In Years Past
In 1914, the little bridge near the Moose clubhouse at Celoron was the scene of a serious automobile accident about midnight Saturday and the three occupants of the machine, two men and a woman, escaped death most miraculously. A touring car bearing a Pennsylvania license came down the road, it was said, at a good rate of speed. It struck the iron railing of the bridge and then skidded into a telegraph pole with such force that the car was turned turtle. The names of the occupants of the car were not learned. One of the men sustained a broken collarbone, the other had a fractured finger. The woman escaped injury.
The four chief drinking places at Celoron were raided Saturday afternoon by a posse of employees of the state department of excise and liquor to the amount of over 10,000 bottles taken into custody by the state men. What bid fair to be a test case as to whether the liquor which was being sold at Celoron violated the state excise law or not would be the result. The raid was well-planned. Eight men participated and the four places were taken in charge at almost the same moment, two men to each place.
In 1939, pavement markings under a uniform method formed a part of the New York state highway officials planning to complete the marking of all highways in the state system this summer. The markings, however, would serve little purpose if the motorists did not understand them. The system of marking was based on three different lines. The first was the single broken line. It was used to show motorist the lanes in which they should travel. The second was a single solid line. This line should not be crossed except under unusual circumstances. The third was the double line which might consist of one solid and one broken line or two solid lines. If the solid line was on the driver’s side, it was a prohibition against crossing the line.
A mother and daughter went shopping the other day in downtown Jamestown and had their “pitcher took” by The Journal’s candid cameraman. If Mrs. Harry C. Johnson and daughter, Dorothy Jean would call at The Journal office they would receive, without charge, a 7-by-9-inch sepia-toned enlargement of the picture as would every person whose picture appeared in The Journal in this daily series. People should keep their weather eye and a grade A smile peeled for the candid cameraman who was roaming the business district in quest of informal photos.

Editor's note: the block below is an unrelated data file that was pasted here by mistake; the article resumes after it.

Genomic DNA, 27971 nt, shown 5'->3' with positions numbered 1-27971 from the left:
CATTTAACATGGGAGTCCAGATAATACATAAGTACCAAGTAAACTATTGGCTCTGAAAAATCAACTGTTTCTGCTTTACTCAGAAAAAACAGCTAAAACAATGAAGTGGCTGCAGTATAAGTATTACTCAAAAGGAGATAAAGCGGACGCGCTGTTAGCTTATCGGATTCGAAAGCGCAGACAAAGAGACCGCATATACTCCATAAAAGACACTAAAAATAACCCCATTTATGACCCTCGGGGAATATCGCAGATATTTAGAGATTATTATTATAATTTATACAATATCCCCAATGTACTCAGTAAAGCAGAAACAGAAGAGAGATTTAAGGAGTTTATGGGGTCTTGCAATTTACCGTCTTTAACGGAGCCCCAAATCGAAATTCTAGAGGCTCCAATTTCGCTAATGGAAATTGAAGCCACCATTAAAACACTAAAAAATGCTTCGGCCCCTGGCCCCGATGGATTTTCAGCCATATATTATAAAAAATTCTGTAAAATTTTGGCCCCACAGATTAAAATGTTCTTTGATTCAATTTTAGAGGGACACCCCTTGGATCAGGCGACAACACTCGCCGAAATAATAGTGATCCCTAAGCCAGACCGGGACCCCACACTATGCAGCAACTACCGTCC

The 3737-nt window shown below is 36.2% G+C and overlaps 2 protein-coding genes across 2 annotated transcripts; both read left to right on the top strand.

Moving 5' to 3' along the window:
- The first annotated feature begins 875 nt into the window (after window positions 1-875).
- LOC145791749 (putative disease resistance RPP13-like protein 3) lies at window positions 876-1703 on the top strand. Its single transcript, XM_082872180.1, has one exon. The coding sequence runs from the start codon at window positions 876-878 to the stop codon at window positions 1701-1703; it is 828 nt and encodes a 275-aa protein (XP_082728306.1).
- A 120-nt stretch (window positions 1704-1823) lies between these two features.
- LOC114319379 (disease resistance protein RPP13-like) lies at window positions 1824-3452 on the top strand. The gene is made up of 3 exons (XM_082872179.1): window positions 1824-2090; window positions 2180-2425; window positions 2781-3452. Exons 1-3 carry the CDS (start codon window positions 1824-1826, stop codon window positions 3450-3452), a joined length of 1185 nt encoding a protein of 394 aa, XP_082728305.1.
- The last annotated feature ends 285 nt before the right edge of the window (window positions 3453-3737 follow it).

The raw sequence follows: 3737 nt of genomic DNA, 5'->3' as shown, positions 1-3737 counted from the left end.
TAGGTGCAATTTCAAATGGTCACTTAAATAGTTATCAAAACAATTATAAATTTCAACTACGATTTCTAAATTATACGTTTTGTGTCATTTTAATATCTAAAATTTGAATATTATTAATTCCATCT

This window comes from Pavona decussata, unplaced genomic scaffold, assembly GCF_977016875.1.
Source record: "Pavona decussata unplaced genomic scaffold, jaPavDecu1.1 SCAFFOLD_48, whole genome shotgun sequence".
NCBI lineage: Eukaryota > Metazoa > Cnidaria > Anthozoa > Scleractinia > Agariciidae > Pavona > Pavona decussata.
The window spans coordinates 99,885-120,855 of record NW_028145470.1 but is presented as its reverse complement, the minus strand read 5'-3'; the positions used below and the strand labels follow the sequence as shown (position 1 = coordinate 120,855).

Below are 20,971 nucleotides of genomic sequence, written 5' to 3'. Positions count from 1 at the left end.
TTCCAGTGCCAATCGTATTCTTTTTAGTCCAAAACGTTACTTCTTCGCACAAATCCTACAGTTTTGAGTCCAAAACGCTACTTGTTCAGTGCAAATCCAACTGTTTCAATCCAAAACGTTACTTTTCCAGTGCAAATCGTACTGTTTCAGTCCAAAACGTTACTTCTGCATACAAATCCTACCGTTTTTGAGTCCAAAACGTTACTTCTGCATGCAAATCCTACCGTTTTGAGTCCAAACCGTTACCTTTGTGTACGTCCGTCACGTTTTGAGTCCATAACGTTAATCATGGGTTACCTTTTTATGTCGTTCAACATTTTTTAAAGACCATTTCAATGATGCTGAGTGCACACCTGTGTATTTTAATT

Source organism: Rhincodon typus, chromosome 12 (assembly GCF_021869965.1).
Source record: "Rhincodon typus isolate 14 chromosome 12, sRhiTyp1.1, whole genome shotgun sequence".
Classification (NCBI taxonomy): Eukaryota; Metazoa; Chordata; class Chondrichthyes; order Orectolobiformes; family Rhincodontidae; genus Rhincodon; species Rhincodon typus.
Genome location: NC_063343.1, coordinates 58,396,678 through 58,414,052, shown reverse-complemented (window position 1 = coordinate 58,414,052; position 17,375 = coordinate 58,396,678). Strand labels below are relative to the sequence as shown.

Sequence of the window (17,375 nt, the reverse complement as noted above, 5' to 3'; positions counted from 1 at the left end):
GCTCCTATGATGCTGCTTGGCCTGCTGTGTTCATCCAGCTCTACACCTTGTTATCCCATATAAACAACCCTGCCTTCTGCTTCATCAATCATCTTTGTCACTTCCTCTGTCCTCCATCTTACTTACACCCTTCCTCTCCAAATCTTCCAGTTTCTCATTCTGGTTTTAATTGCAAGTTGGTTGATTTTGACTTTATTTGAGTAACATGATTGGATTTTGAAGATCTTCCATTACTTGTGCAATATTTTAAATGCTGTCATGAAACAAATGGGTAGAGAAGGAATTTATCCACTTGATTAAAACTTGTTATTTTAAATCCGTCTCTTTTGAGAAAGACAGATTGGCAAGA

In 1964, the heaviest rainfall of the year gave welcome relief over the weekend to the area’s parched farmlands and was expected to boost Jamestown’s water supply. During the 48-hour period, ending at 8 a.m. this morning, 3.42 inches of rain fell in Jamestown and throughout the county. More rain was forecast. The widespread rain, Merle Smedberg, superintendent of the Board of Public Utilities, said, was bound to help the city’s water supply at the Cassadaga Valley Pumping Station.
While New York state appeared to be content to transform Route 17 into a four-lane, limited-access highway on a piecemeal basis, Pennsylvania was rapidly pushing construction of the Keystone Shortway, which would further isolate Western New York. This warning came from William Taylor, a Route 17 Association director. Mr. Taylor said he pointed out the threat when Route 17 officials met with Gov. Rockefeller in March, to push for completion of the Southern Tier Expressway from Binghamton to Lake Erie. Mr. Taylor said when the Pennsylvania shortway was completed it would be the shortest way to New York City from the west. This would not only bypass Route 17, but it would also take a considerable amount of travel off the New York State Thruway.
In 1989, plans for $1 million in rehabilitation projects at the Chautauqua County Home would proceed now that the home’s board of directors had received a pledge from county government that the facility would not be closed or sold. In addition, operations would be revamped in line with the deficit-reducing trend at the home, Charles Ferraro, county Department of Social Services director, told The Post-Journal. The status of the home and its future were discussed at a meeting involving Ferraro, the Chautauqua County Legislature’s ad hoc committee on the home and the home’s board of directors. In a letter from County Executive John A. Glenzer, the board of directors received Glenzer’s pledge that the home would remain under county auspices. “I have, in fact, withdrawn my recommendation that it be sold,” Glenzer wrote.
The famous San Diego Chicken made another visit to Jamestown’s College Stadium for Tuesday night’s NY-P League game between the Jamestown Expos and the Batavia Clippers. Young fans got a close-up look and a hug from the famous fowl while he was performing on top of the Expos’ dugout.